With Seoul so vulnerable, few South Koreans could be expected to be willing to put the qualitative advantage to the test. Conversely, North Korean officials presumably watched CNN film from the Gulf War as carefully as anyone, and they would not want to provide another testing ground for American weaponry.


And it is worth bearing in mind that despite the extraordinary personality cults for which Pyongyang is popularly known, North Korea is not led by a bunch of madmen. Former US president Ronald Reagan, in July 1985, referred to outlaw states run by 'the strangest collection of misfits, looney tunes and squalid criminals since the Third Reich'.

The 'looney tunes' from Pyongyang appear to have run circles around their American counterparts on the nuclear issue, and the North Korean negotiators must be given some grudging admiration.

Despite the best guesses of the Central Intelligence Agency, there is still some doubt whether North Korea really has a serious nuclear-weapons programme, or whether Pyongyang has been exploiting Western fears in order to win foreign aid and diplomatic recognition, and to find new trading partners, before the regime experiences meltdown following the end of the Cold War.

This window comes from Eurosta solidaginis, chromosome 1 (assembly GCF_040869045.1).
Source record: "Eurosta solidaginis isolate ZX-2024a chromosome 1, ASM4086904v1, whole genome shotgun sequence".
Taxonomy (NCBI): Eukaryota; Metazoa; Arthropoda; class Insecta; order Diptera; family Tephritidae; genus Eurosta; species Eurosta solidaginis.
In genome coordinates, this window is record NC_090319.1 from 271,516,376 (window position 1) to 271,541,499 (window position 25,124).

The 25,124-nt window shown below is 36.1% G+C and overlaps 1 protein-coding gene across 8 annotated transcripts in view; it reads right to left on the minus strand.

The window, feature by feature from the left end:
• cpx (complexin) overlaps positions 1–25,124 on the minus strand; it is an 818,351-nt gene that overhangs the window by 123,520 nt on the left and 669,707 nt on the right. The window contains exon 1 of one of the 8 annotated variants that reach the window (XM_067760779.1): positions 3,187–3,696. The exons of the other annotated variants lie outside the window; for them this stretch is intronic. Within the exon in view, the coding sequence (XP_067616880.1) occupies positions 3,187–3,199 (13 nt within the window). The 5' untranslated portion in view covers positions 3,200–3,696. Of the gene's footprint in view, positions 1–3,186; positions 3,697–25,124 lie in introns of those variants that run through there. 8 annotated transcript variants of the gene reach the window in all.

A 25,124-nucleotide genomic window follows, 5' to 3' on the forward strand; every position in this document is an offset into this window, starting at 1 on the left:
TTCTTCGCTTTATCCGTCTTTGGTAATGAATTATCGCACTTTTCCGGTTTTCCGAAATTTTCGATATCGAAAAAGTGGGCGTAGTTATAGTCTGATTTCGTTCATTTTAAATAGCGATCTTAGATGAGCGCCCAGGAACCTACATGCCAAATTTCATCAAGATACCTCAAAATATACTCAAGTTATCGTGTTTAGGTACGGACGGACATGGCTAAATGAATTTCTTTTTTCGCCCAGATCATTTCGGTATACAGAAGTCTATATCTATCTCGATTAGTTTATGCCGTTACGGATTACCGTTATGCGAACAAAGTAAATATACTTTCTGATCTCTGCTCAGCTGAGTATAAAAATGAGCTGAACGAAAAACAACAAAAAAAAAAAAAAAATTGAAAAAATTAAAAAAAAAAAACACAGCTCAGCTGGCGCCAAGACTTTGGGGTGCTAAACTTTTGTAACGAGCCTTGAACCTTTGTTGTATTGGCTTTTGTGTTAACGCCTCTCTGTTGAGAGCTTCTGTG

The North Koreans' best friends in the world these days are the Cubans, which is not of much help, except for those with a sweet tooth. North Korea has parlayed a failure to meet its international commitments into a means of obtaining a US$4 billion energy programme and winning long-sought relations with the US.

Yet everyone could stand to benefit if North Korea joins the international community. China and South Korea are particularly anxious to avoid a catastrophic collapse of the Pyongyang regime. The fact North Korea has achieved so much while mourning the man who many foreign observers regarded as the only thing holding the regime together is remarkable.

Kim Jong-il, the new leader, has an opportunity to end his country's pariah status once and for all. Let's hope he takes it.